Kalen Egan’s life turned on a single day in Los Angeles.
Just out of college, he was doing an internship at a talent agency when one of the firm’s literary managers strode into the room and asked if anybody wanted to work as his assistant.
The manager represented the works of Philip K. Dick, Roald Dahl and Elmore Leonard, and Egan (Porter ’05, film), who loved all three authors, immediately volunteered.
Fast-forward 10 years and today Egan is not only co-executive producer for one of Amazon’s most popular television series, "The Man in the High Castle," which is loosely based on Philip K. Dick’s novel of the same name, but is also penning an episode for what will be a "Twilight Zone"-like anthology of short stories also by the author.
“There is a huge amount of luck in being at the right place in the right time,” says Egan, speaking by phone from his writing partner’s home office in the Highlands Park area of Los Angeles, a room filled with books, whiteboard, and TV, and the necessary writers’ couch. But there is another part of the equation, one that’s probably even more important, says Egan.
“Steve Martin’s advice to anyone who wants to do creative work is to be so good they can’t ignore you,” Egan says. “I never really understood what that meant until I’d been in this for awhile. If you push yourself to work hard at a discipline — writing or directing or acting — eventually it has its own reward.”
Journey to the castle
Egan’s dream of working in Hollywood began at the age of 5 when, he says, he saw the movie "Who Framed Roger Rabbit" and grasped the impossibility of cartoon characters inhabiting the same world as human actors.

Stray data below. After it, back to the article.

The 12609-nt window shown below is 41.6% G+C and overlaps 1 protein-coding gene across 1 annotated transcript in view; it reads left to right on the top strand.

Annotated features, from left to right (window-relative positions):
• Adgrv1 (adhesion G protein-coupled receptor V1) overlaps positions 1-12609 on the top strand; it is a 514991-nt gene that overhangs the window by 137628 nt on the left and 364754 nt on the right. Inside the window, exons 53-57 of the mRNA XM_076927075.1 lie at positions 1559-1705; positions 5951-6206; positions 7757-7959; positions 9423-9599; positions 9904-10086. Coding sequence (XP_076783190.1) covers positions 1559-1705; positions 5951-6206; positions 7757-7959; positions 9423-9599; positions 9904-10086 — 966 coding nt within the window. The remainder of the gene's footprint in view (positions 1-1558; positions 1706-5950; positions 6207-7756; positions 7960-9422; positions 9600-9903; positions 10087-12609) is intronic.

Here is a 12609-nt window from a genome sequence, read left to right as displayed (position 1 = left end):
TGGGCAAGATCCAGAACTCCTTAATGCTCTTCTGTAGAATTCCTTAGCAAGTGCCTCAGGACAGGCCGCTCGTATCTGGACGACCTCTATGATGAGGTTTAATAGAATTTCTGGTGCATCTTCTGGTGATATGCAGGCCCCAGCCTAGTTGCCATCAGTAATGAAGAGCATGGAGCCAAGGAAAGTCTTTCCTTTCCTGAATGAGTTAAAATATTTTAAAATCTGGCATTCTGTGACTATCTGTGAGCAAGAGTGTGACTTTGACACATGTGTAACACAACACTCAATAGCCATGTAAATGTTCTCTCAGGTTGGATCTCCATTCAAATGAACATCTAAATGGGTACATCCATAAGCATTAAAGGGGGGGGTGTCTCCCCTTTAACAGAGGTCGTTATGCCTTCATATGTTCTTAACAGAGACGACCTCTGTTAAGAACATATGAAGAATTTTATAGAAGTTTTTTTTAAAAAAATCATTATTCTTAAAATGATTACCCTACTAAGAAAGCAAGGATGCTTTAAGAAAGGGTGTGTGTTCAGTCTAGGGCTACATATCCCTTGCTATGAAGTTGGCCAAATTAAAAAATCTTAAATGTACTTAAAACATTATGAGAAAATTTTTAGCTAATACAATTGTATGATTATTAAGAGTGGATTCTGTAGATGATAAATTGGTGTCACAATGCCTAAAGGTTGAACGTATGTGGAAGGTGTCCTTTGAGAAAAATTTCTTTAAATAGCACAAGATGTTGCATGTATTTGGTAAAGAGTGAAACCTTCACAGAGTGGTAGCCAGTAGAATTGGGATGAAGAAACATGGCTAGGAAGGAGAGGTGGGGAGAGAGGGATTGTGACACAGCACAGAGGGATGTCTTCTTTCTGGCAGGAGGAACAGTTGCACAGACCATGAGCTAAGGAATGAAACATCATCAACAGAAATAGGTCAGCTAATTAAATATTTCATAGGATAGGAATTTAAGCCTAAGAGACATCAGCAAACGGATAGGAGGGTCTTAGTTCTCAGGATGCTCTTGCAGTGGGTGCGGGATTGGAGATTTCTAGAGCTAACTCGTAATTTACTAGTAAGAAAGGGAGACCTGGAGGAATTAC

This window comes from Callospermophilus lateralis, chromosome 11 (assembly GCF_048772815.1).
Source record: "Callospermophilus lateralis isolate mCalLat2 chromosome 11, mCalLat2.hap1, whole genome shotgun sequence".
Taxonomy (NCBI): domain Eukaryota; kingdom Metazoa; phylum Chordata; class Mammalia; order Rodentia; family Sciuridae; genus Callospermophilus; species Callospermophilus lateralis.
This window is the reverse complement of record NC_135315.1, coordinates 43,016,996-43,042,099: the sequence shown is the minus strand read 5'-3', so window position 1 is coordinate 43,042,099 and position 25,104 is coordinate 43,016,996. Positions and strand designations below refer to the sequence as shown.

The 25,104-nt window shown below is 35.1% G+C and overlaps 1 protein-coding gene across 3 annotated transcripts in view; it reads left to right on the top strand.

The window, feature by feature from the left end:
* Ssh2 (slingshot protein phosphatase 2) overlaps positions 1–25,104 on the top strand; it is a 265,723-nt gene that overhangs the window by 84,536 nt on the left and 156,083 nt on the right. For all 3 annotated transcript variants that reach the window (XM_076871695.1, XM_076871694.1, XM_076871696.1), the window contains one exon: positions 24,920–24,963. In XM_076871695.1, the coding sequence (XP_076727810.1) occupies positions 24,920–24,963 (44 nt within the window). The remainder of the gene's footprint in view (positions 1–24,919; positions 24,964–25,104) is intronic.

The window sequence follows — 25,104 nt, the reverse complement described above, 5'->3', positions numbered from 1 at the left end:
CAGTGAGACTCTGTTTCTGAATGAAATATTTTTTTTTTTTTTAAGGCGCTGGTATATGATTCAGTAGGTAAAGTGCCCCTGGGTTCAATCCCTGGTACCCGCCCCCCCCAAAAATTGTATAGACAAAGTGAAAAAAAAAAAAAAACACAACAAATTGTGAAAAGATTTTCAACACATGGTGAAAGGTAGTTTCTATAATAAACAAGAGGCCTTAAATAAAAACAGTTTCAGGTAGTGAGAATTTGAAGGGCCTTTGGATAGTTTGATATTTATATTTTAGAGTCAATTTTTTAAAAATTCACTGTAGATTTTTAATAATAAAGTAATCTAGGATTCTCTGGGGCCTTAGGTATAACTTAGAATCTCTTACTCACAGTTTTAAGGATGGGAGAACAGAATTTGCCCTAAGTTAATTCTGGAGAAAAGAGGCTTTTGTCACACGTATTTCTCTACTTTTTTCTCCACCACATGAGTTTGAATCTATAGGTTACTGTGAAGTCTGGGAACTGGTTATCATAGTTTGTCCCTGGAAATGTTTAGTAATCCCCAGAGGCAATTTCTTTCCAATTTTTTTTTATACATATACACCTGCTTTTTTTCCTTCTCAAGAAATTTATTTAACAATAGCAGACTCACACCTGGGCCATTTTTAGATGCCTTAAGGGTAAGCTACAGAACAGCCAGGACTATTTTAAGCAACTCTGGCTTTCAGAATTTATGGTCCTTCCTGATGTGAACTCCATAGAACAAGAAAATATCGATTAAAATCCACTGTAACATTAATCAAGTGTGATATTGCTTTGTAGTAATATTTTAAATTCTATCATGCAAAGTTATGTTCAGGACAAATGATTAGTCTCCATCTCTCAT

“I realized if that was impossible, then somebody had to have made it,” he says, “and I became focused on who that was.”
The obsession led him to UC Santa Cruz, where he studied film, and to a job slinging popcorn at the Nickelodeon Theatre in downtown Santa Cruz. There, he was introduced to Philip K. Dick by a pair of Richard Linklater films, "Waking Life" and "A Scanner Darkly,' the former featuring a memorable monologue about the sci-fi writer, and the latter based on one of his 44 novels. Egan soon became obsessed with the author.
That obsession led to the assistant’s job and now to working with Dick’s second daughter, Isa Dick Hackett, producing television and films based on Dick’s works.
One of them, "The Man in the High Castle,' which is about to film its third season, has become one of the most watched of Amazon’s original content shows.
The addictive series tells an alternate-history tale of the U.S. under the rule of Nazi Germany and Japan after it lost WWII. The eastern half of the country, the Greater Nazi Reich, is ruled by Hitler. The other half, the Japanese Pacific States, is under the control of Japan. There is resistance among the citizens but there is also a chilling normalization of a life that includes a quashing of liberties and bone-chilling cruelty.
Egan, whose work as a producer often puts him in the day-to-day mix of writing, casting, and filming, says, “It’s a hard show to make because it’s so complicated. It’s kind of like we’re making four shows at the same time: a historical drama, a political thriller, a resistance show, and a sci-fi show, and it has to be all those things at the same time.”
Next up: 'Electric Dreams'
Meanwhile, Egan, who is married to former UC Santa Cruz student, Eve Sturges, and has two children, a 13-year-old daughter and an 18-month-old son, is finishing work on an episode for the upcoming Philip K. Dick’s "Electric Dreams" television anthology. Working with his writing partner, Travis Sentell, their episode is based on Dick’s short story, “Foster, You’re Dead.” They’re also pitching other projects around L.A.
The success of "The Man in the High Castle" has opened doors, gotten Egan meetings, and fulfilled at least one of his dreams, he says, but, as it is in Hollywood, there is the ever-present pressure to push harder.
“You can’t rest on your laurels,” Egan says. “Every opportunity begets another opportunity, and you have to move fast. As soon as you get lazy or take your foot off the gas, people will lose interest in you.”
Still, there’s a moment when the 33-year-old Egan considers his accomplishments.
“The 5-year-old me wouldn’t have been able to believe it,” Egan says and then stops. “Actually, the 5-year-old me would totally believe it because he wouldn’t have known how hard it was.
“But the 20-year-old me at UC Santa Cruz would have been impressed.”